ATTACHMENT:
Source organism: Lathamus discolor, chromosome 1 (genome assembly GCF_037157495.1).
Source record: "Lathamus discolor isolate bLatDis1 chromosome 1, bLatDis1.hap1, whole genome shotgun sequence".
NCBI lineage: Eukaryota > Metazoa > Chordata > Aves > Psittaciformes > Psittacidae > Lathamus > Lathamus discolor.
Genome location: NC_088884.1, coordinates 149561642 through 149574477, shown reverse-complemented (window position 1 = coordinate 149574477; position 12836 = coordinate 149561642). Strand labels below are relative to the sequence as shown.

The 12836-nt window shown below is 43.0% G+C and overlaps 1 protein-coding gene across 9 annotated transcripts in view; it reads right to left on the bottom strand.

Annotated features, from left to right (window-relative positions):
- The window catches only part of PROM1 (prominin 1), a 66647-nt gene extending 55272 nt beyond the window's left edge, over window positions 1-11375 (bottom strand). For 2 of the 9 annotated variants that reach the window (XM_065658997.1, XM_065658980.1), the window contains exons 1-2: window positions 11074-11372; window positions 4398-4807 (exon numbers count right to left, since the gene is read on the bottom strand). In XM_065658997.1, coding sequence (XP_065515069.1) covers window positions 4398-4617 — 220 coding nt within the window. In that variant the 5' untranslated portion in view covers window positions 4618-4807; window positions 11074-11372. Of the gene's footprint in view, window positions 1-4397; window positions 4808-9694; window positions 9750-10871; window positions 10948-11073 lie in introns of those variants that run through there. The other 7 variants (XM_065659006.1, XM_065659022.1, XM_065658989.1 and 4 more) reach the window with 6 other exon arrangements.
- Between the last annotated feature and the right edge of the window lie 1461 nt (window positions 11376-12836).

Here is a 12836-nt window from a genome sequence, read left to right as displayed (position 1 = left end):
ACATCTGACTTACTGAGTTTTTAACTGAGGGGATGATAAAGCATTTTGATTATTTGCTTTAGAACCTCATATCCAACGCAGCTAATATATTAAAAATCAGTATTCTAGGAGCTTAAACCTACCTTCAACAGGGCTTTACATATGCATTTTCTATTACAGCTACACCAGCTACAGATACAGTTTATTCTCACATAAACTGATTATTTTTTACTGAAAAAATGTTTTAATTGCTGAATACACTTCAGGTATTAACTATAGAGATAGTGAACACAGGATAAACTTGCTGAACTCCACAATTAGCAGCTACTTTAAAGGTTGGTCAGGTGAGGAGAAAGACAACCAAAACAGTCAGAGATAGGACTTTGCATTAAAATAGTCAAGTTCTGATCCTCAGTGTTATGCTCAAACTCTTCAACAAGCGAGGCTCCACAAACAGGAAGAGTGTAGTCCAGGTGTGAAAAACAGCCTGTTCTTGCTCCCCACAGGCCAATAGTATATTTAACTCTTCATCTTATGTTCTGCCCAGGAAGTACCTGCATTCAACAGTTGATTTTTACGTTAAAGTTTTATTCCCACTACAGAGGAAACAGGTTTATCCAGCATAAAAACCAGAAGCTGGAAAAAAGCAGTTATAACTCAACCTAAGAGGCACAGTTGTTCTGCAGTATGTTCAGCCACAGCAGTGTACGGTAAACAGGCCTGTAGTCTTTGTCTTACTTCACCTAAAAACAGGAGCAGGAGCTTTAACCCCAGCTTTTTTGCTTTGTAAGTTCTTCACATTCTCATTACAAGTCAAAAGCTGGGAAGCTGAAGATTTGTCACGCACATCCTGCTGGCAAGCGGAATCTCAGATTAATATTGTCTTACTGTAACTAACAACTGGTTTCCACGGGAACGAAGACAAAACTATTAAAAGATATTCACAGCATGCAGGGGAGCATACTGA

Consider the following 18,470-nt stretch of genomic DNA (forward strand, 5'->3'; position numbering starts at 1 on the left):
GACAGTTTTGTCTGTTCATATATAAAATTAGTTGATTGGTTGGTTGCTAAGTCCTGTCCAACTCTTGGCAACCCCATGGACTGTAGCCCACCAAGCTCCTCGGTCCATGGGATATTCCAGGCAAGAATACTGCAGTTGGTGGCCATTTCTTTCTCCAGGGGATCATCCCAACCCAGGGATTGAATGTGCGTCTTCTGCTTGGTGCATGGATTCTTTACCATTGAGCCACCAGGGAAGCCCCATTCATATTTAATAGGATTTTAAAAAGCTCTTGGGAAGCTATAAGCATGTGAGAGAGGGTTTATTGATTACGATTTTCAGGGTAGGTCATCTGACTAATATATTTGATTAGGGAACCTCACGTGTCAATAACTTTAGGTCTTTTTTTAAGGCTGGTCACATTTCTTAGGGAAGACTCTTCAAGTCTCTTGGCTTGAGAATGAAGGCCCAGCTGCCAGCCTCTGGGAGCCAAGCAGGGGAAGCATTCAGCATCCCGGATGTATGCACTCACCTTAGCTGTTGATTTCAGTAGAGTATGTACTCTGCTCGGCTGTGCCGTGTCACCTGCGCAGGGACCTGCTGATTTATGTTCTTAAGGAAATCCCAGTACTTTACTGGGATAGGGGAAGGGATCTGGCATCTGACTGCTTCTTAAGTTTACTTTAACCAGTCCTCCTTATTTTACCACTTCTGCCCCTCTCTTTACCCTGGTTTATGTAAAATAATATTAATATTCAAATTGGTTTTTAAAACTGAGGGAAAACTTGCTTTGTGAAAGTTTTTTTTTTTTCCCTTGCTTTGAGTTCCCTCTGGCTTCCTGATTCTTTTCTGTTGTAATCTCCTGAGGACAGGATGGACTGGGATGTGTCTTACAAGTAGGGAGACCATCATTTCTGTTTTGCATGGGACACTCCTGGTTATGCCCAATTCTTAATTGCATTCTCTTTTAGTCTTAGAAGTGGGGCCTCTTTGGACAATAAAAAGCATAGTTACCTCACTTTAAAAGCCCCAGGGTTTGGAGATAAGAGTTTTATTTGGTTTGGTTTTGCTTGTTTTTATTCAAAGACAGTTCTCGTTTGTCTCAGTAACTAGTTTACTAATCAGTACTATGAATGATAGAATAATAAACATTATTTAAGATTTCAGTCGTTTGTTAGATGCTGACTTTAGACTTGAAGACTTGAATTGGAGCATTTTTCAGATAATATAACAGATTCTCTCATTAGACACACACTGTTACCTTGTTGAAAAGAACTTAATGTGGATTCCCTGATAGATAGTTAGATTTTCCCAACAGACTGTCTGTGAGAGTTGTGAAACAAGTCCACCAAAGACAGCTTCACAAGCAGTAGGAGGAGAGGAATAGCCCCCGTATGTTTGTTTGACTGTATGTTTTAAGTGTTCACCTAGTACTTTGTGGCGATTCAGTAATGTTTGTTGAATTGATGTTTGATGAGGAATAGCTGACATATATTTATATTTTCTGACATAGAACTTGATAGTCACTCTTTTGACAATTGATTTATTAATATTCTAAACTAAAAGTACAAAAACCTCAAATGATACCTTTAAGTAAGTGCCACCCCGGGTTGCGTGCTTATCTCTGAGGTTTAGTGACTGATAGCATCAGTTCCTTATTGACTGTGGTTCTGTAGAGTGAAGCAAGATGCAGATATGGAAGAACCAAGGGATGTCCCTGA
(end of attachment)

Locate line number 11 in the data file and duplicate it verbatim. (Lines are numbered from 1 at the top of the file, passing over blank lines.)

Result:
Consider the following 18,470-nt stretch of genomic DNA (forward strand, 5'->3'; position numbering starts at 1 on the left):